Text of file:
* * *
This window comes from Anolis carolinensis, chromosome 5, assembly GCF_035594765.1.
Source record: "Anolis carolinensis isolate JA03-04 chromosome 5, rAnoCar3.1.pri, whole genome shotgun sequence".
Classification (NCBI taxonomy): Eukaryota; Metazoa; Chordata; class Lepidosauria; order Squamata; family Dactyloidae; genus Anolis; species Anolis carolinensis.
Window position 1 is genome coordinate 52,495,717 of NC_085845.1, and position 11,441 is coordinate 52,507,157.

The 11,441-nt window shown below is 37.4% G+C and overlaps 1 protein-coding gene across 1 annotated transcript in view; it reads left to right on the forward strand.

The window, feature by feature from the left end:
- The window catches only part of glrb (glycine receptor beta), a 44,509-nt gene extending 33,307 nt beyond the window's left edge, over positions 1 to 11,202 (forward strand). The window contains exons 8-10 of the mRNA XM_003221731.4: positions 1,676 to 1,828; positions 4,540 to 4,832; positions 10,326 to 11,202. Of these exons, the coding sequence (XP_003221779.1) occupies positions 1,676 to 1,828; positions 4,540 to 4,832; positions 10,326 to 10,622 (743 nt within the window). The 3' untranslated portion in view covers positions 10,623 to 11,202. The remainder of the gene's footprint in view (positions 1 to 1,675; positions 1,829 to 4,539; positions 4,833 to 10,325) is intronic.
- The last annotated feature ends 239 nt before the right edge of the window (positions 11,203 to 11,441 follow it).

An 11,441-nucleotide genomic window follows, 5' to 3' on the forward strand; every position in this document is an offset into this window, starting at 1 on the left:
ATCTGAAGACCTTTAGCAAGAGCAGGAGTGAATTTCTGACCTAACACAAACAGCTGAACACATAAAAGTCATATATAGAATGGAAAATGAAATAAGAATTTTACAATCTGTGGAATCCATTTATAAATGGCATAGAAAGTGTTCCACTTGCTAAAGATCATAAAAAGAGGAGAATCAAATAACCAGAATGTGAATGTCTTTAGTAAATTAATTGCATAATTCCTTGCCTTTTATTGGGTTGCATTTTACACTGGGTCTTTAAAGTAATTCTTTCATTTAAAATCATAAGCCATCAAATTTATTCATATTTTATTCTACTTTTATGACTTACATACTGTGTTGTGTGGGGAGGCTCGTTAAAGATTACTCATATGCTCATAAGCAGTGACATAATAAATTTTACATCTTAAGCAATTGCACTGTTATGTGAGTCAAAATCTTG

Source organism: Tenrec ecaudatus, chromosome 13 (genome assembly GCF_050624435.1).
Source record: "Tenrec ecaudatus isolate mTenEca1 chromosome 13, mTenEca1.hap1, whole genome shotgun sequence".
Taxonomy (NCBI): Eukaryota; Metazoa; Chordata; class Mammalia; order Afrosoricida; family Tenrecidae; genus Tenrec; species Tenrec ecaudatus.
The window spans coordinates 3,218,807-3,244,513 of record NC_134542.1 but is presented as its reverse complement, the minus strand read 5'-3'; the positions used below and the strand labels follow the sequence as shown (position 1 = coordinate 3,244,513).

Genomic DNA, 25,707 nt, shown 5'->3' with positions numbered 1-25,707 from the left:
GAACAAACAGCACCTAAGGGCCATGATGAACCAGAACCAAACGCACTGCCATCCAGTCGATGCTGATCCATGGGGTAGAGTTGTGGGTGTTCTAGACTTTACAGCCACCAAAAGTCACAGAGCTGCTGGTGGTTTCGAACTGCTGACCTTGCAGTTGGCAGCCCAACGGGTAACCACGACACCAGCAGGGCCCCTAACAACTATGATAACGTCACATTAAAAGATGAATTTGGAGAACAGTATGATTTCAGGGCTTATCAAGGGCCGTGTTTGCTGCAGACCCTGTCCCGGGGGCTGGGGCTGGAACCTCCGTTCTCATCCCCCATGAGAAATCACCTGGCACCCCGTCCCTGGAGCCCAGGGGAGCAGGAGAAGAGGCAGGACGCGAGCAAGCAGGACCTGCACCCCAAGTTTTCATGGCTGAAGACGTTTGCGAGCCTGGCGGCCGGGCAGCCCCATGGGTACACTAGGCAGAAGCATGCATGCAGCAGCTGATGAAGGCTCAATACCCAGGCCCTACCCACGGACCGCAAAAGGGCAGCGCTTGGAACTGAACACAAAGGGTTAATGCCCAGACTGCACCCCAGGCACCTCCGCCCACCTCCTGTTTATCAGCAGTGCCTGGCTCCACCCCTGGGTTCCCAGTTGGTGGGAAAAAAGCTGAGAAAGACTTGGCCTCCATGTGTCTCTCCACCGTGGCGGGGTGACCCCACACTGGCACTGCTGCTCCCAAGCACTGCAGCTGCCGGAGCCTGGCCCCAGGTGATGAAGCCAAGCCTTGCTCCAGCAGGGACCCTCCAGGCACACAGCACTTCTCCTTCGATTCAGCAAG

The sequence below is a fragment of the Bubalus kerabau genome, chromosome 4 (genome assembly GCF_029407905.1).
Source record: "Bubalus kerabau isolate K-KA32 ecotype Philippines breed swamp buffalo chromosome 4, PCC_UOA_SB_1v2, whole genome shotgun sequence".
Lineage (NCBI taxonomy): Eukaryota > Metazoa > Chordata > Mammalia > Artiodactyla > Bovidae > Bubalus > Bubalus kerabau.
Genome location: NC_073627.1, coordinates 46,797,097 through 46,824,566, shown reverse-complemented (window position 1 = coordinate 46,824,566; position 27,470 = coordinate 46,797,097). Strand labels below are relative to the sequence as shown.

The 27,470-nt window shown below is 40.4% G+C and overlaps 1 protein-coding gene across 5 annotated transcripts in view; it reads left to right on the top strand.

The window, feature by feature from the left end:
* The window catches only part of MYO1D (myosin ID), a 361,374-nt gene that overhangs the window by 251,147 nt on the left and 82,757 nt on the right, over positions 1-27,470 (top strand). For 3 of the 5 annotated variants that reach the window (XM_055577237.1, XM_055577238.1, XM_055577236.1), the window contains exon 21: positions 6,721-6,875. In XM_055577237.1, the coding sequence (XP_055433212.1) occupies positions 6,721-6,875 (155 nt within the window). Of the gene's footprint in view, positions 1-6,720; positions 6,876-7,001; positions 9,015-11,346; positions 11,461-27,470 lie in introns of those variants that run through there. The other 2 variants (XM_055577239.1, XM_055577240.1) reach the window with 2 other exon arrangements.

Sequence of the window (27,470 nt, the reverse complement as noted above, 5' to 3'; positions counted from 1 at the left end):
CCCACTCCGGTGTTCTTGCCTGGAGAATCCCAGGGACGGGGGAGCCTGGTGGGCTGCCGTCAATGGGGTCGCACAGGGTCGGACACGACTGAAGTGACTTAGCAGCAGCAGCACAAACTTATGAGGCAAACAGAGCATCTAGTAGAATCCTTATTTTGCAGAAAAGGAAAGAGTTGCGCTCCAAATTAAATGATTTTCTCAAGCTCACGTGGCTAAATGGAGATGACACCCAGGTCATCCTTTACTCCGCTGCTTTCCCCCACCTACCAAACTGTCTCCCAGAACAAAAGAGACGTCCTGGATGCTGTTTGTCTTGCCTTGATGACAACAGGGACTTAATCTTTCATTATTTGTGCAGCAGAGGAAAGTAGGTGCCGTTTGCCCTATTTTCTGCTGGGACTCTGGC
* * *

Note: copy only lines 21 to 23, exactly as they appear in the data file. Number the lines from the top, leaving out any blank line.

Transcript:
The 27,470-nt window shown below is 40.4% G+C and overlaps 1 protein-coding gene across 5 annotated transcripts in view; it reads left to right on the top strand.

The window, feature by feature from the left end:
* The window catches only part of MYO1D (myosin ID), a 361,374-nt gene that overhangs the window by 251,147 nt on the left and 82,757 nt on the right, over positions 1-27,470 (top strand). For 3 of the 5 annotated variants that reach the window (XM_055577237.1, XM_055577238.1, XM_055577236.1), the window contains exon 21: positions 6,721-6,875. In XM_055577237.1, the coding sequence (XP_055433212.1) occupies positions 6,721-6,875 (155 nt within the window). Of the gene's footprint in view, positions 1-6,720; positions 6,876-7,001; positions 9,015-11,346; positions 11,461-27,470 lie in introns of those variants that run through there. The other 2 variants (XM_055577239.1, XM_055577240.1) reach the window with 2 other exon arrangements.